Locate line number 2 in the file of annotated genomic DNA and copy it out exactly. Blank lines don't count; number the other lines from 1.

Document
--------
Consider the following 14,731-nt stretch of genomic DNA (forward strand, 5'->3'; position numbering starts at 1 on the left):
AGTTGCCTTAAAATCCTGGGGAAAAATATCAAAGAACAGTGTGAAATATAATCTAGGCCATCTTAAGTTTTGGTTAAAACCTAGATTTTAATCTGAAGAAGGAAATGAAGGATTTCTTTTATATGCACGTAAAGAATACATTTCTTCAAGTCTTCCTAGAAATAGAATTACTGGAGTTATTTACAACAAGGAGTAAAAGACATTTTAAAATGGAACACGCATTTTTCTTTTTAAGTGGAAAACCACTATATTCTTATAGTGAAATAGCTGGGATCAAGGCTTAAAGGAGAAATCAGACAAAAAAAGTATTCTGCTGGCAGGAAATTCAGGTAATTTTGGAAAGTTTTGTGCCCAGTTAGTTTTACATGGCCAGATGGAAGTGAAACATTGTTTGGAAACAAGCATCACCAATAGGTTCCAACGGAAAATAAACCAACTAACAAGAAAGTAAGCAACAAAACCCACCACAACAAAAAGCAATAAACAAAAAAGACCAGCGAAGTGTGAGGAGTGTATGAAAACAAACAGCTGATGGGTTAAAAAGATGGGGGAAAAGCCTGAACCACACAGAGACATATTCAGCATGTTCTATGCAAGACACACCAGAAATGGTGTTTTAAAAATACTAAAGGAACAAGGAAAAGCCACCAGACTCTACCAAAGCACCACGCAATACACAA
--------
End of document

AGTTGCCTTAAAATCCTGGGGAAAAATATCAAAGAACAGTGTGAAATATAATCTAGGCCATCTTAAGTTTTGGTTAAAACCTAGATTTTAATCTGAAGAAGGAAATGAAGGATTTCTTTTATATGCACGTAAAGAATACATTTCTTCAAGTCTTCCTAGAAATAGAATTACTGGAGTTATTTACAACAAGGAGTAAAAGACATTTTAAAATGGAACACGCATTTTTCTTTTTAAGTGGAAAACCACTATATTCTTATAGTGAAATAGCTGGGATCAAGGCTTAAAGGAGAAATCAGACAAAAAAAGTATTCTGCTGGCAGGAAATTCAGGTAATTTTGGAAAGTTTTGTGCCCAGTTAGTTTTACATGGCCAGATGGAAGTGAAACATTGTTTGGAAACAAGCATCACCAATAGGTTCCAACGGAAAATAAACCAACTAACAAGAAAGTAAGCAACAAAACCCACCACAACAAAAAGCAATAAACAAAAAAGACCAGCGAAGTGTGAGGAGTGTATGAAAACAAACAGCTGATGGGTTAAAAAGATGGGGGAAAAGCCTGAACCACACAGAGACATATTCAGCATGTTCTATGCAAGACACACCAGAAATGGTGTTTTAAAAATACTAAAGGAACAAGGAAAAGCCACCAGACTCTACCAAAGCACCACGCAATACACAA